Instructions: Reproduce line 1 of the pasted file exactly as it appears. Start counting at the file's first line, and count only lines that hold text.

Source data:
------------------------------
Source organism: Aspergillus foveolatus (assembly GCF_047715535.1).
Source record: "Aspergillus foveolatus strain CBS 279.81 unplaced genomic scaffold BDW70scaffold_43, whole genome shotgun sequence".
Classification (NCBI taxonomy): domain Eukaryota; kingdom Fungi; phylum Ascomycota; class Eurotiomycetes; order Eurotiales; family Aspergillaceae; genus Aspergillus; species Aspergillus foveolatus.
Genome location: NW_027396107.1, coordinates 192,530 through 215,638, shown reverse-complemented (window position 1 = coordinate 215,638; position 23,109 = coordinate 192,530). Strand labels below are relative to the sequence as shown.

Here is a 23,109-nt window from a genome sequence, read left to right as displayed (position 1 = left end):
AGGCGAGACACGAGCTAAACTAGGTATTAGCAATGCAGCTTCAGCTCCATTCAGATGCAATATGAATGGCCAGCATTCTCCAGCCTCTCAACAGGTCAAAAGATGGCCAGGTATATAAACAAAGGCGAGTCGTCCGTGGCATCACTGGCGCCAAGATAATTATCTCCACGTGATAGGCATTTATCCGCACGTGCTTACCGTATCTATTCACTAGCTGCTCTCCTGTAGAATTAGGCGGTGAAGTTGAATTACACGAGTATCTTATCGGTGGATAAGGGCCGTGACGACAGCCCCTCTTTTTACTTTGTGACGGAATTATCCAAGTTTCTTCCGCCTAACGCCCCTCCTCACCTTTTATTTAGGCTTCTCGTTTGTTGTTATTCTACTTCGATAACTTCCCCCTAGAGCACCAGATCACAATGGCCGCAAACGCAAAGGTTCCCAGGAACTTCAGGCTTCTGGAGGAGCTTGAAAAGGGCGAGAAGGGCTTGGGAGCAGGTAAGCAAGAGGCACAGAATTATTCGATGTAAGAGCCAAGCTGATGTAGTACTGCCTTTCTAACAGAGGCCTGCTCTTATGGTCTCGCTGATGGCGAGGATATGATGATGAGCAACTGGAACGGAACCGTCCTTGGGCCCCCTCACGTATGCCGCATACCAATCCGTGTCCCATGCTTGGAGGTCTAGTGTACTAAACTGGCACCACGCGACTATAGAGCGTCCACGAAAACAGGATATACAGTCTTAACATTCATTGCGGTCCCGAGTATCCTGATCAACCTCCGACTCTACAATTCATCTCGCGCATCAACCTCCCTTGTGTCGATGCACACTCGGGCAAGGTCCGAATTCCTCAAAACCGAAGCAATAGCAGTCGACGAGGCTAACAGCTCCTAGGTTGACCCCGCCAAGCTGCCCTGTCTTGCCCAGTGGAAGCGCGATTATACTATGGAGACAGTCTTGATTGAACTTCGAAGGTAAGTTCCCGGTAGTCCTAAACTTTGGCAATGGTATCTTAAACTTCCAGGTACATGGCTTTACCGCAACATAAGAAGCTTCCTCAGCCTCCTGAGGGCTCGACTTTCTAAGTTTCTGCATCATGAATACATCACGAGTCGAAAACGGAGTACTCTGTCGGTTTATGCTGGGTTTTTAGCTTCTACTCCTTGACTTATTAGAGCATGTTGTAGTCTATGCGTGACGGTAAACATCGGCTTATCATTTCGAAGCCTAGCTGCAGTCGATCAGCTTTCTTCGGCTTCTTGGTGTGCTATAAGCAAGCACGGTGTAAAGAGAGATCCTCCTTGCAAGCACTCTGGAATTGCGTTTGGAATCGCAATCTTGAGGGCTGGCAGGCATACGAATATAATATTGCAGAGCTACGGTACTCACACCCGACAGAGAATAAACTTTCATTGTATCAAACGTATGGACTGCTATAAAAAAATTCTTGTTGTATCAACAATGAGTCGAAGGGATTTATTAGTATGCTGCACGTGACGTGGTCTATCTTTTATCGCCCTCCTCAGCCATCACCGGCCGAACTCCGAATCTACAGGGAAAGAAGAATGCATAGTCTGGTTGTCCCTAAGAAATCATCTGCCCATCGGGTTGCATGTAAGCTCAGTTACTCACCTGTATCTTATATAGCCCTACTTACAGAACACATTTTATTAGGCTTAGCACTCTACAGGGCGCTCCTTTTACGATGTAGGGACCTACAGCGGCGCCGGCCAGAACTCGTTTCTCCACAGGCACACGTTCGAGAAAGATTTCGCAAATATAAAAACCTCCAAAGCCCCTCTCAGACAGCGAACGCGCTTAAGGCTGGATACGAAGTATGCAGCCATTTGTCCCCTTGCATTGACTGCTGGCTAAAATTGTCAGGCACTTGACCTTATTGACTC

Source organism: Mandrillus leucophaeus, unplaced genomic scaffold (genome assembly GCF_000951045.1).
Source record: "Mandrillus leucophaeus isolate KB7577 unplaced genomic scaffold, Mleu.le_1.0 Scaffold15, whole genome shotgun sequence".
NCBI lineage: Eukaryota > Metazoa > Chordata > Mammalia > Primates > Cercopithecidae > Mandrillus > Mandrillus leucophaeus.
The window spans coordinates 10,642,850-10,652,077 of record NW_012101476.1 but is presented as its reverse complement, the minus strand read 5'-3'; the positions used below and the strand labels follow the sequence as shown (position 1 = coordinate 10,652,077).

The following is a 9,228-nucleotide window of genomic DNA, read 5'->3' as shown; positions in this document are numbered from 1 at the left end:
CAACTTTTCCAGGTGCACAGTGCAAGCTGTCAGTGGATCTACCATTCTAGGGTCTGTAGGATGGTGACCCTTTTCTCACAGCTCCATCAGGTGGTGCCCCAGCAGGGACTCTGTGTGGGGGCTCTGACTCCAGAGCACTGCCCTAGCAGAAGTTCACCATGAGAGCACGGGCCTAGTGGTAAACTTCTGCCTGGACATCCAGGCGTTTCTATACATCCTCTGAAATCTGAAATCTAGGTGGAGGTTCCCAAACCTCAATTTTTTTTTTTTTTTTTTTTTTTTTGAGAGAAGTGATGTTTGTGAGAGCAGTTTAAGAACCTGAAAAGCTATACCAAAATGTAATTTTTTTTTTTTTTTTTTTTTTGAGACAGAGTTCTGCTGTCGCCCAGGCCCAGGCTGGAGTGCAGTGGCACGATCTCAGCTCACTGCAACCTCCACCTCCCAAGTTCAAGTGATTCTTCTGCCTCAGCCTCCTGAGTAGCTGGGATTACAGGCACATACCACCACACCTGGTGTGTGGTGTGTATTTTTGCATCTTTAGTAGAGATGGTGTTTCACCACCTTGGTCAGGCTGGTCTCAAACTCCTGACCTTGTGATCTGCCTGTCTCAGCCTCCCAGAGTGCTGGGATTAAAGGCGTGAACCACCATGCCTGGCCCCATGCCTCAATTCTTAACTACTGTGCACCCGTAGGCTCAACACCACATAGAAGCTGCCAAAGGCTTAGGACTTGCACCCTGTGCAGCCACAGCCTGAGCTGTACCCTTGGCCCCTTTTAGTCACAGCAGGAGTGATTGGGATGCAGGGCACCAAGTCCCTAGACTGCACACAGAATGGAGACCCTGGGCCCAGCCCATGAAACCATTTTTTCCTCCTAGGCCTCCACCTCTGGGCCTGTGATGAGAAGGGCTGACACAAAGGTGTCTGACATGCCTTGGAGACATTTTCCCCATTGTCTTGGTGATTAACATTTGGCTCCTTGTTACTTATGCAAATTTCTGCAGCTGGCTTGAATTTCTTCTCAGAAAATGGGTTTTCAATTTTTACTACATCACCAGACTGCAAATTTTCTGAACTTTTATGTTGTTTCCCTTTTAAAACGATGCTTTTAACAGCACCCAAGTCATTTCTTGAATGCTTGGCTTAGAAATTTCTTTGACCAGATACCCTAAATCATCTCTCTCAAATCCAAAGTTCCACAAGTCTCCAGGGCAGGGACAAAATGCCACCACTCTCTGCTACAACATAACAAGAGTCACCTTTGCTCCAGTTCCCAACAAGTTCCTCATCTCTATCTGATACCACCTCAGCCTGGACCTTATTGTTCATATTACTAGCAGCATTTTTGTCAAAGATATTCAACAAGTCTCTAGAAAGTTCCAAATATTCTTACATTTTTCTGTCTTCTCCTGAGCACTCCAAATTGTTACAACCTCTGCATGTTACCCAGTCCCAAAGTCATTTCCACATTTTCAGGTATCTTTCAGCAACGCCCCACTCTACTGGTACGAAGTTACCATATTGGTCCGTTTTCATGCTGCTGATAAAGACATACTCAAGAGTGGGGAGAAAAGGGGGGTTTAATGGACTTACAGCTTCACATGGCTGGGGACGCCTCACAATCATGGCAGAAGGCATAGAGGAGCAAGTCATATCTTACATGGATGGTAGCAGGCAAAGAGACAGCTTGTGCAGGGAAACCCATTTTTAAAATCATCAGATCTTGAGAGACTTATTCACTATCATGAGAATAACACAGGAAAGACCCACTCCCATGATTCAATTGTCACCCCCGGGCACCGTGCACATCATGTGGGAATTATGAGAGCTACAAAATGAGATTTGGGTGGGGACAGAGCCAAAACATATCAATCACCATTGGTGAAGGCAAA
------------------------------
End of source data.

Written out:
Source organism: Aspergillus foveolatus (assembly GCF_047715535.1).